Suzie Brown writes songs to process her life. For a singer-songwriter, it’s not that unique of a creative impulse. But when you’re also a cardiologist, used to being stoic and selfless on the job, the catharsis is even more essential.
“Music is my place to be honest,” says Brown. “I can say how I’m really feeling. I like not having to be so strong.”
That candor fuels “Almost There,” Brown’s fan-funded sophomore release, which finds her contemplating the joys and struggles of love with even more vulnerability than she brought to her 2011 debut “Heartstrings.” The album was produced by Oliver Wood (The Wood Brothers) and recorded live in Nashville.
The Philadelphia-based Brown continues to carve out her place in the rich Folk/Americana tradition on the 11-song collection, which ranges from tender balladry to reggae-tinged blues and buoyant folk-rock as she bares the contents of her heart. But whether she’s leaving love behind, embracing it with schoolgirl giddiness or meditating on yearnings unfulfilled, it’s her voice, dulcet, with a husky edge and hint of twang, that captivates.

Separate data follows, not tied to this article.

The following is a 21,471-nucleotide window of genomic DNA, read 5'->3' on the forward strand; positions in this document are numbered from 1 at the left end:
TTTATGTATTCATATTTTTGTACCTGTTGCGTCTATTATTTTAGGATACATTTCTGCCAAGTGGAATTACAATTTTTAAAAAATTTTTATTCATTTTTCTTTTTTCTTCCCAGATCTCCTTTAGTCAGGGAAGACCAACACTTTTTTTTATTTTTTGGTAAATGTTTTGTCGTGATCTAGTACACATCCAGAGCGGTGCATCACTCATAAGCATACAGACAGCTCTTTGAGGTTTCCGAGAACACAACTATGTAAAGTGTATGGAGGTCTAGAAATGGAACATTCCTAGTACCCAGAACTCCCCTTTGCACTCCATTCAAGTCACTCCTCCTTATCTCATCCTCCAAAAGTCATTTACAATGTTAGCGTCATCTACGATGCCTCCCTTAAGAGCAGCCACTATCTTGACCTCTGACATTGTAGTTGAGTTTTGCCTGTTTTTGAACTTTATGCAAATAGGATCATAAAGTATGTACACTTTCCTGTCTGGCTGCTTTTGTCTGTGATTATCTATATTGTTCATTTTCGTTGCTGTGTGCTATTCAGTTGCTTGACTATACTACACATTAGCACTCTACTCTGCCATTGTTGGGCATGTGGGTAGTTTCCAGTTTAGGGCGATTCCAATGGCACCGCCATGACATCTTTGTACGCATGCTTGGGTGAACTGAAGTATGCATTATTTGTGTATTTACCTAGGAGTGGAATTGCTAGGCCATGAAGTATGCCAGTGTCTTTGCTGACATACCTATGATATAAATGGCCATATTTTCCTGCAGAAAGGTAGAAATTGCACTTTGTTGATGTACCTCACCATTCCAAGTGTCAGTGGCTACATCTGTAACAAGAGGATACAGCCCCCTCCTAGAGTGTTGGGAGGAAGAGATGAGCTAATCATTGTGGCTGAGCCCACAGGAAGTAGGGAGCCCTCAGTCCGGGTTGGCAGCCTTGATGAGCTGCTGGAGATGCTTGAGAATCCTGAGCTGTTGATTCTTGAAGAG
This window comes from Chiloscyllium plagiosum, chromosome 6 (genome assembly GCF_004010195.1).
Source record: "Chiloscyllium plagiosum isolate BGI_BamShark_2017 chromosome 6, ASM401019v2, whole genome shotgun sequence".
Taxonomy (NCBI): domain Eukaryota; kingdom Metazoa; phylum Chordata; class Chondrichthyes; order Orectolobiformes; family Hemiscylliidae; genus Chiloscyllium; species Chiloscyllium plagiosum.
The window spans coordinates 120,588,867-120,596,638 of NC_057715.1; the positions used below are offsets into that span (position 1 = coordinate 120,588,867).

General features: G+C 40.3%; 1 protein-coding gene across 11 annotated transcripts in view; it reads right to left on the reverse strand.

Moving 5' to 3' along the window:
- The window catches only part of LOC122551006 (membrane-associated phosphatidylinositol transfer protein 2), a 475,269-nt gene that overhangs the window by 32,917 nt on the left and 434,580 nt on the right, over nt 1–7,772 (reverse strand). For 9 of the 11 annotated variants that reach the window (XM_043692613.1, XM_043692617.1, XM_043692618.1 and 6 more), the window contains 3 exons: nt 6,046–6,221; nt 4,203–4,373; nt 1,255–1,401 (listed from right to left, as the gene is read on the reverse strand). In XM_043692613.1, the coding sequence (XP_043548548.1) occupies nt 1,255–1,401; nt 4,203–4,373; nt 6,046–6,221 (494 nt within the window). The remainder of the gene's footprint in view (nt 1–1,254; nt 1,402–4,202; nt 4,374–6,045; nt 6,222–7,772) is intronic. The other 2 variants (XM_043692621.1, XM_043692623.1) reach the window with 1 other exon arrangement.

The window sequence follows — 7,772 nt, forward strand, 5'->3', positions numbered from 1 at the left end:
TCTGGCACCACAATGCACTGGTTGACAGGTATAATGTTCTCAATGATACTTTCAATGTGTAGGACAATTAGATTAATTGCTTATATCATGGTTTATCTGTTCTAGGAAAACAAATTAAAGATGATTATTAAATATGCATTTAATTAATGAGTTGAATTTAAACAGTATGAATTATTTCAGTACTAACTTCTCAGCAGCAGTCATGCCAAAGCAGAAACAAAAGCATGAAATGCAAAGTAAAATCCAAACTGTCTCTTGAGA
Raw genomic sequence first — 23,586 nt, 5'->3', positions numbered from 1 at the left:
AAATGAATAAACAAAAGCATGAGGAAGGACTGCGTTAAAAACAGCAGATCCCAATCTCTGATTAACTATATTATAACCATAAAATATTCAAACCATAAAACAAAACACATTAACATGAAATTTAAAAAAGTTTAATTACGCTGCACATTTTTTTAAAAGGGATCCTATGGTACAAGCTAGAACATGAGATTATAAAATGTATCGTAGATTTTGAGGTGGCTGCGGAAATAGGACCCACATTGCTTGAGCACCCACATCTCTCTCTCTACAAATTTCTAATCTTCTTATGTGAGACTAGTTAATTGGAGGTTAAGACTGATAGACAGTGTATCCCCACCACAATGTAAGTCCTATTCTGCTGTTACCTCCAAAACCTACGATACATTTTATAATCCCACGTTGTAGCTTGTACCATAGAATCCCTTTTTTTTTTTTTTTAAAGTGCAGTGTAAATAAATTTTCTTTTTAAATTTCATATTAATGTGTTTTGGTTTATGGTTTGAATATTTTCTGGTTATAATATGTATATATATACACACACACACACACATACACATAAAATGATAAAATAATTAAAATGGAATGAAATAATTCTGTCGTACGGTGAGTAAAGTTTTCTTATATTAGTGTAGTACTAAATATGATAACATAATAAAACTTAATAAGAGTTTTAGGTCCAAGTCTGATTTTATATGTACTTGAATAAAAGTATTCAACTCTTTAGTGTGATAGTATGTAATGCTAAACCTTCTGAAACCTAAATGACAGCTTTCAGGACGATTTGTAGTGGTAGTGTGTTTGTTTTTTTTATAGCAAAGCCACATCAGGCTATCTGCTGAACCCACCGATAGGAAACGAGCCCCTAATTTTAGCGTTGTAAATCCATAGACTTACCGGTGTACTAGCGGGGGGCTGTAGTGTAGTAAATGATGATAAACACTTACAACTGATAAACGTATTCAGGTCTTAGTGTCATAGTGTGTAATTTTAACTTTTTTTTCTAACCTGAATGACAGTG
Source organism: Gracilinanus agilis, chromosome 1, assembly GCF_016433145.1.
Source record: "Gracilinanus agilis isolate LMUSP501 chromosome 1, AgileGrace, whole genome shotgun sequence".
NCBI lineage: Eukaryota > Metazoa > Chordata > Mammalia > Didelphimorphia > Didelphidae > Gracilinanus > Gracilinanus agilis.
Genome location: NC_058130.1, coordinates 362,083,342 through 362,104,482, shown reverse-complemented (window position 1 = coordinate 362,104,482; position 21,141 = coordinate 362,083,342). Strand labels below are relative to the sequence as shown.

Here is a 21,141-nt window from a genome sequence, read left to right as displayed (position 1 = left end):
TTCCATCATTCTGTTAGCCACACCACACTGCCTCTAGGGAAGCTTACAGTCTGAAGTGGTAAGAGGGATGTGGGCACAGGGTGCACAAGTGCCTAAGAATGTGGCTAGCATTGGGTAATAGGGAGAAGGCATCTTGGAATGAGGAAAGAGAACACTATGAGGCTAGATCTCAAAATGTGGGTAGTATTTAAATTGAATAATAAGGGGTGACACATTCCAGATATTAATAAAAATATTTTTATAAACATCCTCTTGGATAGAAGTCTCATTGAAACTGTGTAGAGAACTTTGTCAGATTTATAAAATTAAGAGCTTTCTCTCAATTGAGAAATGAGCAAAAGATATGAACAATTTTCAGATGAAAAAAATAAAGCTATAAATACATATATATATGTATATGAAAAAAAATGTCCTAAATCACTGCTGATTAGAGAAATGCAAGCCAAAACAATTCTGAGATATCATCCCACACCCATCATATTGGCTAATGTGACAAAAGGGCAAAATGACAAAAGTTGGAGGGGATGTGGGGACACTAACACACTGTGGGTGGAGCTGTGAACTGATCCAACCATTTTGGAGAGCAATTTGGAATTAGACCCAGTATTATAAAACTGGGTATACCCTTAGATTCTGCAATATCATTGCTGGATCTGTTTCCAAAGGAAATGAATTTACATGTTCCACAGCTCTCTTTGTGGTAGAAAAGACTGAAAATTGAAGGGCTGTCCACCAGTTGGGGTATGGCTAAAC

Brown is especially arresting on ballads like “Fallen Down,” a lament for the Sandy Hook Elementary School shooting, and “Space Between,” a plaintively elegant portrait of love in crisis.
With her gift for unforgettable melodies and evocative lyrics, it’s hard to imagine it’s been only five years since she penned her first song. In that time, she’s been named a finalist in the Mountain Stage NewSong contest, a semi-finalist in the International Songwriting Competition, among other accolades, and had her music featured at Starbucks, The Gap and Anthropologie.
If she has no plans to give up her part-time clinical job, it’s because she has a true affinity for medicine. But, music, she says, is who she is.
“I can’t believe that my life was ever any way than it is right now,” says Brown.